LLoyd
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On Mon, 18 May 2009 16:37:26 -0600, the infamous Lew Hartswick

Egad, we missed the RH and sea level coefficients, too! Egg all over our faces, wot?
-- No matter how cynical you are, it is impossible to keep up. --Lily Tomlin
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wrote:

Then we have to adjust for the temperature rise from all the hot steel falling in.
jsw
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Larry Jaques wrote:

Larry, That is what I said " The value of G" It not only is dependent on "sea level" but those nasty things called "mascons". and I did say hunderedths of a pound not the bigger difference. :-) ...lew...
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Larry Jaques wrote:

Larry, That is what I said " The value of G" It not only is dependent on "sea level" but those nasty things called "mascons". and I did say hunderedths of a pound not the bigger difference. :-) ...lew...
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Had heavy water numbers maybe ?
Martin :-)
Lloyd E. Sponenburgh wrote:

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or about Sun, 17 May 2009 16:13:39 -0700 did write/type or cause to appear in rec.crafts.metalworking the following:

    "A pints a pound the world around" - water is approximately 8 pounds to the gallon. 200 gallons is three quarters of a ton.
    As an engineering guy I knew once wrote "Overstressed systems will eventually become unstressed. But wouldn't you rather do it in a controlled manner?"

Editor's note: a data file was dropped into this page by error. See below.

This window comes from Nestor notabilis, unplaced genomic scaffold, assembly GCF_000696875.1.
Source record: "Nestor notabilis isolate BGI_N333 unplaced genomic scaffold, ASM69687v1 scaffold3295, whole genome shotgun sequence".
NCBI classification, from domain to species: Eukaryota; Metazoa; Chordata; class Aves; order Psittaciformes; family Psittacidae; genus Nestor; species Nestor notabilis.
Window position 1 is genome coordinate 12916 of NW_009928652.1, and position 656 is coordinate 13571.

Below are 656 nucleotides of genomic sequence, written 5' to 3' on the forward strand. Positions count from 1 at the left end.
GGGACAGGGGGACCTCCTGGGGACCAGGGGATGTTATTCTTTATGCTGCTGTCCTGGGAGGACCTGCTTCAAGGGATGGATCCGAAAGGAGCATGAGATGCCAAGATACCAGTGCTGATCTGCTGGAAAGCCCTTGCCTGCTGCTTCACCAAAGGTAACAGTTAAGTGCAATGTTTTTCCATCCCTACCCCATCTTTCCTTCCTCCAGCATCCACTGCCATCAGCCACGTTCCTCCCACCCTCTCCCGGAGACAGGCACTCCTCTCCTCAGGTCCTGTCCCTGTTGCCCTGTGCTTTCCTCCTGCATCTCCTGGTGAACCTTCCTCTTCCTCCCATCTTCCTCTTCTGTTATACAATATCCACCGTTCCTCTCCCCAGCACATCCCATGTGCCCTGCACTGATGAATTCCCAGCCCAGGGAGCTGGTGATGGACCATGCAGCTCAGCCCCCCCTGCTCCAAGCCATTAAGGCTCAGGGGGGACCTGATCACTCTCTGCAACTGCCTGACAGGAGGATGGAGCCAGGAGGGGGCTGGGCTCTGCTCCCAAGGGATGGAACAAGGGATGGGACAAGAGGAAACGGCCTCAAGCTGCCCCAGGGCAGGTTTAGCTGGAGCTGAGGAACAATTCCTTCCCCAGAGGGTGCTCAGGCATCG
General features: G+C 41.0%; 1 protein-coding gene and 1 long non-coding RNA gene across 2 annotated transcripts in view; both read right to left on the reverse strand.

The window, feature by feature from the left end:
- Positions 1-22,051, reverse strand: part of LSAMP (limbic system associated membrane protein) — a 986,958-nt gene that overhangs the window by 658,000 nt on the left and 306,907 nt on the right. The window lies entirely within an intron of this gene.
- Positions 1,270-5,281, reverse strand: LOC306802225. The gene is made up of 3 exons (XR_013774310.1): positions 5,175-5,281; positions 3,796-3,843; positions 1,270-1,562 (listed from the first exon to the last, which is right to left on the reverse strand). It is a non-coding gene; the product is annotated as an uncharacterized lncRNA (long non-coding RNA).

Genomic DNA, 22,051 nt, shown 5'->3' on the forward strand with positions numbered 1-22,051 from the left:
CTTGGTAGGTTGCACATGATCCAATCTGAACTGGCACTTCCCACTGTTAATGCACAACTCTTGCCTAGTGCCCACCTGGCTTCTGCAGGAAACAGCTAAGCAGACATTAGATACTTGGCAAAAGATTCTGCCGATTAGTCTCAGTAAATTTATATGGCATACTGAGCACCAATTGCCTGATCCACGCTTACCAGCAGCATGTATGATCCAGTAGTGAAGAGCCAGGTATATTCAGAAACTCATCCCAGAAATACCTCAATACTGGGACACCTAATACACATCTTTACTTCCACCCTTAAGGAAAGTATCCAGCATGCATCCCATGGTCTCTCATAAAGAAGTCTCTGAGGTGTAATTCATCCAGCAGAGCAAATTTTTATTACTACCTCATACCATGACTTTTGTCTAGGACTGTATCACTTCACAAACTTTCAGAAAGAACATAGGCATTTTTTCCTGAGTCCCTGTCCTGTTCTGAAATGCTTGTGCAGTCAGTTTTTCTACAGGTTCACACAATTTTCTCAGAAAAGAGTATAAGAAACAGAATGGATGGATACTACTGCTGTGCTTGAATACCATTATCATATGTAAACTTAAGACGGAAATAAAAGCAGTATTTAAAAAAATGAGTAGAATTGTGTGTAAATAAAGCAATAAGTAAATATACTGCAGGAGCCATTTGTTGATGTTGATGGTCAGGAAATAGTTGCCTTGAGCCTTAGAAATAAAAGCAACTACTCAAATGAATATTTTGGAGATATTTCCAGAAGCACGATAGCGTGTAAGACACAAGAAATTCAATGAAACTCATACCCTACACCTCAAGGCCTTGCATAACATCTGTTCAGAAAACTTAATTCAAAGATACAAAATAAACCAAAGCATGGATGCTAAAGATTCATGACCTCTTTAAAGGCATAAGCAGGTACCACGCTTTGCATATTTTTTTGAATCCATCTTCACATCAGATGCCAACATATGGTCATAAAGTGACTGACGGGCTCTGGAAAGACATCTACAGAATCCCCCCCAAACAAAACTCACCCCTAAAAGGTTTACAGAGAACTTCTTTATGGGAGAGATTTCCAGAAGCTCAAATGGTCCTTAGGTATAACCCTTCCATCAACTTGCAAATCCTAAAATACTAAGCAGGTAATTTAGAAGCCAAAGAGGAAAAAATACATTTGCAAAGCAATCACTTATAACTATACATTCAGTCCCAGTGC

- pyotr filipivich We will drink no whiskey before its nine. It's eight fifty eight. Close enough!
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pyotr filipivich wrote:

Not in UK it isn't. A UK pint is 1.200949 USA pints, so a UK gallon is about 10lbs. In both languages, 1 cubic foot of water weighs about 62.43lbs, so the proposed (80 cu.ft) tank would hold about 4994.4 lbs (2.23 tons) of water
--
Regards, Gary Wooding
(To reply by email, change feet to foot in my address)
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Mon, 18 May 2009 09:32:28 +0100 did write/type or cause to appear in rec.crafts.metalworking the following:

    Well,I did say "approximately". Now I'm going to have to go dig the reference out and check. (As to the "pints a pound" bit - my response on first hearing that was "Man, beer is expensive!")     Hmm.. 8 pints to the gallon, 8.345 pounds of water to the US gallon, or .133 cubic foot to the gallon US, so ... whip out ye old calculator, punch, punch, punch, ... well, dang, he's right.

    I got 2.5 tons of water, "close enough". Still more than I first estimated, and still enough to over stress a system 8-)
tschus pyotr
"I am always willing to learn. I am not always willing to be taught." WSC
- pyotr filipivich We will drink no whiskey before its nine. It's eight fifty eight. Close enough!
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pyotr filipivich wrote:

So, in other words, about a queen sized water bed?
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Mon, 18 May 2009 13:26:03 -0500 did write/type or cause to appear in rec.crafts.metalworking the following:

    Ummm, yeah, seems about that much, if you say so.
    Say, if I put a one of them queen size water beds in the other corner of the house (catty whampus from the part which is sagging, you recon I might be able to raise the sagging end enough to rebuild the supports under there?
tschus pyotr
- pyotr filipivich We will drink no whiskey before its nine. It's eight fifty eight. Close enough!
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pyotr filipivich wrote:

Upstairs? In a frame house?
No, I think it would lower the whole thing!
:)
Richard